About Face 3: The Essentials of Interaction Design

Author: Alan Cooper, Robert Reimann, Dave Cronin
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by anonymous   2017-08-20

Or should I always save the changes or always discard the changes accordingly to the last user action right after the he disabled the warning?

I believe that should be the expected behavior. It would be nice if you had a hint on the screen of the default action that will take place.

I recommend the book About Face 3: The Essentials of Interaction Design for some really good GUI designing ideas.

by anonymous   2017-08-20

Chapter 17: "Rethinking Files and Save" of About Face covers this. Alan Cooper is well-known as a usability expert and his writings are influential. His argument is essentially that when we force the user to think about the implementation, we get ourselves into trouble. Here's a brief excerpt:

In the world of digital technology, the place where implementation-model thinking most strikingly rears its ugly head is the management of files and the concept of "save." If you have ever tried to teach your mother how to use a computer, you will know that difficult doesn't really do the problem justice. Things start out all right: You start up the word processor and type a couple sentences. She's with you all the way -- it's like writing on paper. But when you click the Close button, up pops a dialog box asking "Do you want to save changes?" You and Mom hit a wall together. She looks at you and asks, "What does this mean? Is everything okay?"

This problem is caused by software that forces people to think like computers by unnecessarily making them confront the internal mechanisms of data storage. This isn't just a problem for your mother; even sophisticated computer users can easily become confused or make mistakes. People spend thousands of dollars on hard- ware and software just to confront impertinent questions like "Do you really want me to save this document that you've been working on all afternoon?" and must remember to use to the Save As... command when what they really want to do is work on a copy of the document.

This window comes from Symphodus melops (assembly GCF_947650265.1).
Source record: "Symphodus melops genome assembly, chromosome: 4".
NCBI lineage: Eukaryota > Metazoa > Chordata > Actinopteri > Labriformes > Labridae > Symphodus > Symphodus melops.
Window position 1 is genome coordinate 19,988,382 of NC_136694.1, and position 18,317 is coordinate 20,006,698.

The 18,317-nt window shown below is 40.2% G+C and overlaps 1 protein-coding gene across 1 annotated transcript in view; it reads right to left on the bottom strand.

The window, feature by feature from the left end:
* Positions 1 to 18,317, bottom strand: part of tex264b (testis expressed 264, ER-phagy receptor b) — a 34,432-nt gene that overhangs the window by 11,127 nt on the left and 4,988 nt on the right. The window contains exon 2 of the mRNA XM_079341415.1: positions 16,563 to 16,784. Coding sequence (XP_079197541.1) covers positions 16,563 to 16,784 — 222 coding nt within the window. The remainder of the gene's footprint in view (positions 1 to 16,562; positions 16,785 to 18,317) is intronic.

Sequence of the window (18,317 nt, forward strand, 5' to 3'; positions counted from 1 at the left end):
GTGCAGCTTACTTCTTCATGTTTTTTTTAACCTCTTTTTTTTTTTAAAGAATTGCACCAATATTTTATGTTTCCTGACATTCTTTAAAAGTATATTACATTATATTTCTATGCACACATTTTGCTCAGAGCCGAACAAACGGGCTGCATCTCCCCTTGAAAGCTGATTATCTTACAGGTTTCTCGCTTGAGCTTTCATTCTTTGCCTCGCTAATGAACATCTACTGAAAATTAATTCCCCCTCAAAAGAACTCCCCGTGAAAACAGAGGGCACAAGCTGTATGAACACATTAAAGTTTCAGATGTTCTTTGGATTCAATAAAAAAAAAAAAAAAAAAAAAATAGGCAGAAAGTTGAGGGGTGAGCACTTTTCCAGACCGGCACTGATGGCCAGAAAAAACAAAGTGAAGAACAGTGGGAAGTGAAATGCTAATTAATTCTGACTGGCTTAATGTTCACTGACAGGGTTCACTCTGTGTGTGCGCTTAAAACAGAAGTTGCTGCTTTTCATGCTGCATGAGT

It's worth thinking about ways to simplify or eliminate the "save" metaphor.

Here on Stack Overflow we can "Post an Answer" or "Add Comment" or "Ask your Question" for example. Each time we really are "saving" to the database, but the metaphor is slightly different each time. Posting, adding, asking. I think of software like iTunes which I believe does not have the concept of "saving to disk" for the music. You simply add music to it and it's saved. Depending on the type of tasks your software carries out, there may be different metaphors which are more apt than save.

I should mention that I've not really answered your question, I myself have used the floppy icon, or a big button that just says "Save" on it in my web applications. For the time being we're stuck with it for many cases, but it gets more and more ridiculous as floppy drives die out. But then, we also say we "dial" phones, when dial-interface phones have not been in popular use for decades.

by anonymous   2017-08-20

I'd say if you know the mechanics of making a UI in Android, what you need is a guid to making a good UI in general. Here are some recommended books for that.

Robin Williams' The Non-Designers Design Book (great for learning about layout, grouping, typography).

Steve Krug's Don't Make Me Think Yes I know it mentions the web specifically, but a lot of the concepts apply to any UI

Jennifer Tidwell's Designing Interfaces Good collection of common UI Patterns (also see the companion website.

Robert Reimann's About Face if you don't pick up any other book on UI design, get this one.